I am going to break things down into parts in an effort to focus and simplify the main issues here.

Murals Must be Part of this Sign Code Now!
The Current proposal classifies murals as the same as a billboard, supergraphics or other signage. Like all other signs, no mural will be permitted larger than 100 square feet. Imagine a ten-foot by ten-foot mural. As anyone could tell you, most murals of consequence are much larger than 100 square feet in size. The plan is to allow fine art murals to be allowed at some future date when an easement process can be established.

I assert that murals cannot be put off until some later date to be dealt with after the dust has settled.  If murals are not dealt with now, we will have very limited options that will fit with the ordinance that is being passed now. Above all else I would like to see that the issue of murals be fully dealt with, one-hundred percent, with the current rewriting of the sign code.

Department of Cultural Affairs, the Cultural Affairs Commission, Public Review
I believe it is most appropriate for the City of Los Angeles Department of Cultural Affairs and the Cultural Affairs Commission to have jurisdiction over any original hand-painted mural over 100 square feet in size.  These murals should be reviewed by the Cultural Affairs Commission, a reasonable fee should be paid, a maintenance program and technical review should be done and the public should have an opportunity to review and comment on the proposal.

It is clear that the new sign ordinance is dependent on the adoption of the Portland RACC style easement process. I will talk about the problems with the easement process later. However, if it seems that an easement based mural ordinance is the only option that will work with the rest of the plan, then we should consider it now.  The sign ordinance is a large puzzle, and all the pieces must be in place in order to complete it.  Murals are a key aspect of this puzzle.  Clearly there is a large amount of momentum and force behind the effort to craft a new sign ordinance.  I have no faith that murals will be properly incorporated into the plan at some later date.  The Planning Department rewrote the entire sign ordinance in just three weeks.  Yet, we have been trying to get new regulations for murals for over one year and a half and murals are still banned. (since June of 2007)  Cleary where there is a will there is a way.  Don’t allow this moment to pass.  Otherwise all of the options and momentum will be lost.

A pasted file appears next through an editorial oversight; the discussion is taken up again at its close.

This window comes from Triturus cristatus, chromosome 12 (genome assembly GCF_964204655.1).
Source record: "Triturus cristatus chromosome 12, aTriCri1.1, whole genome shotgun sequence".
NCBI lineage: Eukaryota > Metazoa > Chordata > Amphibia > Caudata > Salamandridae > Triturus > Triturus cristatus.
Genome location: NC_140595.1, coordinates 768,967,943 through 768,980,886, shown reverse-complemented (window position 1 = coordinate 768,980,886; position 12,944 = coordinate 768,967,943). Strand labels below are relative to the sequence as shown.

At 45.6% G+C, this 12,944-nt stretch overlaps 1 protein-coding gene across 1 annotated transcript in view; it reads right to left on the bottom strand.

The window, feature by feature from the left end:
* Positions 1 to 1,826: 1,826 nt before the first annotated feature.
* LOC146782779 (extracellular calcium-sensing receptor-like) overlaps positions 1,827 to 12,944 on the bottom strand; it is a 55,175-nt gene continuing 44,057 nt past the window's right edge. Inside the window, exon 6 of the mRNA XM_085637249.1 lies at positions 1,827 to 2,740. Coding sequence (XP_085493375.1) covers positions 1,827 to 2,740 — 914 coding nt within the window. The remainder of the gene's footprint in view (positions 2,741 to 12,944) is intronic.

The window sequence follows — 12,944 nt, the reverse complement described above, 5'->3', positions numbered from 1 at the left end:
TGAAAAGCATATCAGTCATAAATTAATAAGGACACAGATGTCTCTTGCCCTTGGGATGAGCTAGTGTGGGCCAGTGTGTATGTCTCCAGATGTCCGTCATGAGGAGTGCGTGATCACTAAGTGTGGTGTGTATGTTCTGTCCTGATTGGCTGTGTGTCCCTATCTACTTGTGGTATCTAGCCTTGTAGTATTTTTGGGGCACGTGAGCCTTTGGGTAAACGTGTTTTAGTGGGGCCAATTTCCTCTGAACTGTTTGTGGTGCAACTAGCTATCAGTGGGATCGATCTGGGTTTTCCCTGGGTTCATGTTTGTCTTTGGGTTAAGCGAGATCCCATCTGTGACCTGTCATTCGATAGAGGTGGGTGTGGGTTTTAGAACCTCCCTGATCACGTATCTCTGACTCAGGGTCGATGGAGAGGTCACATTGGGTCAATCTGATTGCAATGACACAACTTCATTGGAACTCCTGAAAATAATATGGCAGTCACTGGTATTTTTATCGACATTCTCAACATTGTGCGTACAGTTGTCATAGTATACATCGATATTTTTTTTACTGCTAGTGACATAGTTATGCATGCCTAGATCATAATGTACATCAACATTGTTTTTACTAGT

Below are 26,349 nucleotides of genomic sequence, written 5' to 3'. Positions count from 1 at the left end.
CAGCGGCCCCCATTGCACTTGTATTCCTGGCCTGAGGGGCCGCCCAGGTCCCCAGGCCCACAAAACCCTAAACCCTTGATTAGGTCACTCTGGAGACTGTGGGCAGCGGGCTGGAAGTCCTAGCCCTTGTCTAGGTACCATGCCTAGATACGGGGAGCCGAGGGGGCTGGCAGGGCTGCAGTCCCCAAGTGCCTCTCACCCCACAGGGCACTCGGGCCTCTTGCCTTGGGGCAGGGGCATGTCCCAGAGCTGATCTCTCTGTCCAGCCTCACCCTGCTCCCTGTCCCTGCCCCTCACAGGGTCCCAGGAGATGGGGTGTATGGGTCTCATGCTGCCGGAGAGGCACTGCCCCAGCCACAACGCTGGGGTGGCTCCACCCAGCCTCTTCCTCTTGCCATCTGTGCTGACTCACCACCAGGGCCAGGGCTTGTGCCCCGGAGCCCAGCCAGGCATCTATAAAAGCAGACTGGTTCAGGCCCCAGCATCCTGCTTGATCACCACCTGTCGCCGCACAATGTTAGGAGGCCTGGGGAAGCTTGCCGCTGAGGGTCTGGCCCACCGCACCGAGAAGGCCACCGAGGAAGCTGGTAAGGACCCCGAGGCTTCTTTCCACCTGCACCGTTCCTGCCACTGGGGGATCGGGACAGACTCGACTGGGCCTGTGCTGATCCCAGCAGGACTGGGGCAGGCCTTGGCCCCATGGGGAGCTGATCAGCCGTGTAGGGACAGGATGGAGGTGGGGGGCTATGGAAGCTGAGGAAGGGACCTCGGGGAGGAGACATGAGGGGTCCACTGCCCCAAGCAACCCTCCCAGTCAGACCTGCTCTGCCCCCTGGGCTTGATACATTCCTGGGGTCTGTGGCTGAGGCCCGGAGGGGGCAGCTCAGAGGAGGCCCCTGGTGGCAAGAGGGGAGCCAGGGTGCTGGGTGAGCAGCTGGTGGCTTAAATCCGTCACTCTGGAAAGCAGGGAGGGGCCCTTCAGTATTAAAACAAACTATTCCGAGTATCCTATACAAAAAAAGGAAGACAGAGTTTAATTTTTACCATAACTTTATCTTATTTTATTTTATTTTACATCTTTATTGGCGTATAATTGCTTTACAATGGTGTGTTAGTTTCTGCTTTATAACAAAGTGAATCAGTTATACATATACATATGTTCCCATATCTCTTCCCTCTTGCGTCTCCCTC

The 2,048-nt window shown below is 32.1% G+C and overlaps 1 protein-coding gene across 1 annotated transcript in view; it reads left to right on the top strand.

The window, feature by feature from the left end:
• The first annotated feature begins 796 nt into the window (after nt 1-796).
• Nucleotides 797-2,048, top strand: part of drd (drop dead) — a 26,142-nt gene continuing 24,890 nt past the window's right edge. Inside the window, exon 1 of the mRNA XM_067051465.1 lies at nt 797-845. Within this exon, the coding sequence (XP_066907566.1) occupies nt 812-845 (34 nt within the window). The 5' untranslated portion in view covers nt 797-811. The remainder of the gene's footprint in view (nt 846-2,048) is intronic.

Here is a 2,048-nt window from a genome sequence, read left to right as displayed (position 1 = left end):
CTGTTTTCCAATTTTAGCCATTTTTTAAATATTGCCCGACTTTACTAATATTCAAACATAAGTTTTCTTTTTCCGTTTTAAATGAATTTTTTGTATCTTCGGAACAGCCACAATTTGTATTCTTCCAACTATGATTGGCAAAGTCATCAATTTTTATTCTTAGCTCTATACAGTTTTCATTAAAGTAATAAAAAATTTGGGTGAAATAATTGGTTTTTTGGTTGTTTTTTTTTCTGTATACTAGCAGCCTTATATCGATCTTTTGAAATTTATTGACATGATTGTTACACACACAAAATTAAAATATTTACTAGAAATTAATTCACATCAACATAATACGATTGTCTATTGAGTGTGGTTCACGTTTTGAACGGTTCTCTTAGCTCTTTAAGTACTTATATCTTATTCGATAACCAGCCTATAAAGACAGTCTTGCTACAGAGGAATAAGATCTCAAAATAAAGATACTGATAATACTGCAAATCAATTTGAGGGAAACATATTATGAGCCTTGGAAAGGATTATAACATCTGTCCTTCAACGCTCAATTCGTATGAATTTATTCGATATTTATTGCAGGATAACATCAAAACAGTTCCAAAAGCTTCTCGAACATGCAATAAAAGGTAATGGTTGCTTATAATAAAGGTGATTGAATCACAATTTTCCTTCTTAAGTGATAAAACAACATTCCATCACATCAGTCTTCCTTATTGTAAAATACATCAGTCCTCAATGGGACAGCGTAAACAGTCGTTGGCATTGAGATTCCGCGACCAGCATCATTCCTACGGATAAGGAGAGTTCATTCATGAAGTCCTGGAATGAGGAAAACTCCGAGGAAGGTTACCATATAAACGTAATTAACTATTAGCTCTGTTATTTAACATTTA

We are going about this process backwards.  We should be erring on the side of protecting fine art murals, free expression and the artists.  Instead we are rushing to appease the large multi-national billboard companies while we push aside the muralists and our cultural heritage to be dealt with at some later date.

The current moratorium on signs and murals allows for multiple extensions of forty-five days.  This could give us over five more months to work out these issues.  This is plenty of time to fully vet the proposal and to work with the muralist community to craft a program that will work for us all.  It would be prudent to work for a few more weeks now instead of settling for a flawed system that will be in place for many years to come.  This does not mean we should drag our feet. But as long as the Planning Department is acting in a good faith effort to resolve the issues, the extension would be valid.